Maryland Gov. Martin O'Malley (D) addresses a crowd of offshore wind supporters Monday outside the State House in Annapolis. (Greg Masters — The Washington Post)

“The most productive days of most legislative sessions are the last three or four,” O’Malley told reporters following a building renaming ceremony in Annapolis.

With lawmakers scheduled to adjourn Monday, a bill that would provide incentives to create a wind farm off Maryland’s coast has passed the House of Delegates but is stalled in the Senate Finance Committee.

“We still have some persuading to do in the Senate committee,” O’Malley told reporters.

The wind bill failed last year but appeared to have momentum coming out of the House last week. O’Malley said he is still hopeful the bill will get to his desk in coming days, but he acknowledged some legislation can take years to pass in Annapolis.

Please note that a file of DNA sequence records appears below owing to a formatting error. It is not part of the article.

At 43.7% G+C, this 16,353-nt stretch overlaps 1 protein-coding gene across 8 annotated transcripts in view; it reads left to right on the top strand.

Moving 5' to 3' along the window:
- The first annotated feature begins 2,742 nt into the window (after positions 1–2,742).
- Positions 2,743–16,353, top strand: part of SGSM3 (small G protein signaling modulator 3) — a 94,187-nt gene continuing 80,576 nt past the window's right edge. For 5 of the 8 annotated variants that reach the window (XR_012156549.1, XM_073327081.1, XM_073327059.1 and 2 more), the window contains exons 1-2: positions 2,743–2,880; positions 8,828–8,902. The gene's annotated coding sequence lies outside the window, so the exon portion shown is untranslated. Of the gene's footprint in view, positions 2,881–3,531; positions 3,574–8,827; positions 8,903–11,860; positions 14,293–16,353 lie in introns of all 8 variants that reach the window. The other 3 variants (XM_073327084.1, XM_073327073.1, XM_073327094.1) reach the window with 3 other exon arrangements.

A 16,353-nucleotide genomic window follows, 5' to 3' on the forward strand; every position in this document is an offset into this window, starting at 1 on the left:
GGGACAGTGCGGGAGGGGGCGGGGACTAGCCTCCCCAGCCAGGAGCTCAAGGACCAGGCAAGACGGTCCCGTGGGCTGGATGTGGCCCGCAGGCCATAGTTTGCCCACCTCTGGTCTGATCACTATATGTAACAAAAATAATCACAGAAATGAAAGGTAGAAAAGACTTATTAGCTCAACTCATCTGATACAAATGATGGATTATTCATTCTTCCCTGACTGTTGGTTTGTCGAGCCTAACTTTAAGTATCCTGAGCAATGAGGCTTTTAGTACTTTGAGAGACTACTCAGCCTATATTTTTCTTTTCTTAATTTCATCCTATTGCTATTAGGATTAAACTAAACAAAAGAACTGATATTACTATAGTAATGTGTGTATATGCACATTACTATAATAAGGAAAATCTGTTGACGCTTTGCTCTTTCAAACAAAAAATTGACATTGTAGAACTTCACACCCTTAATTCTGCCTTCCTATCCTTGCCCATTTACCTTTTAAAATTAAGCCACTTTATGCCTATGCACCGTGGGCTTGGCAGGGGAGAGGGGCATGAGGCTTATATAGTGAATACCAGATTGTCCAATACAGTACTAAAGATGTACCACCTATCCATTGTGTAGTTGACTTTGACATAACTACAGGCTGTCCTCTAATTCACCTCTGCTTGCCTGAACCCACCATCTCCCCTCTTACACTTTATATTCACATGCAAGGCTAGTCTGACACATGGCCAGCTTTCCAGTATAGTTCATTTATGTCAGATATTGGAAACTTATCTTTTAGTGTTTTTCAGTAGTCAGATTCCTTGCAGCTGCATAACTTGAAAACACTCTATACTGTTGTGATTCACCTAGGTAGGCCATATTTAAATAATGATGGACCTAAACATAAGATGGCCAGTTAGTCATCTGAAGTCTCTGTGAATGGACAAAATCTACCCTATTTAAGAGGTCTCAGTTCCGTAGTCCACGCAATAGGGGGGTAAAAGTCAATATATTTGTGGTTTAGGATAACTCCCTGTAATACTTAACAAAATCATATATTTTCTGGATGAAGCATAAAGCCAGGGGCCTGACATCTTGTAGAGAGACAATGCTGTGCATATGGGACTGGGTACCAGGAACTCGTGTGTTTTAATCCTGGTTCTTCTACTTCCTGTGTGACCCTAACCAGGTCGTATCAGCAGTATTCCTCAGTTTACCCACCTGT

“Sometimes these deliberations are accomplished in short order,” he said. “Sometimes it takes a year or two. Sometimes its takes three or four.”

Odds appear longer this year for an O’Malley-backed transportation package. The governor has proposed applying the state’s 6 percent sales tax to gasoline to generate more funds for road and mass transit projects.

On Wednesday, O’Malley repeated another option that he floated on the first day of the session: raising the state’s general sales tax by 1 percentage point. Directing that revenue to transportation would accomplish the same aim, the governor said.

“I’m fairly agnostic on it,” O’Malley said. “I’m open to any idea the legislature has to address this problem.”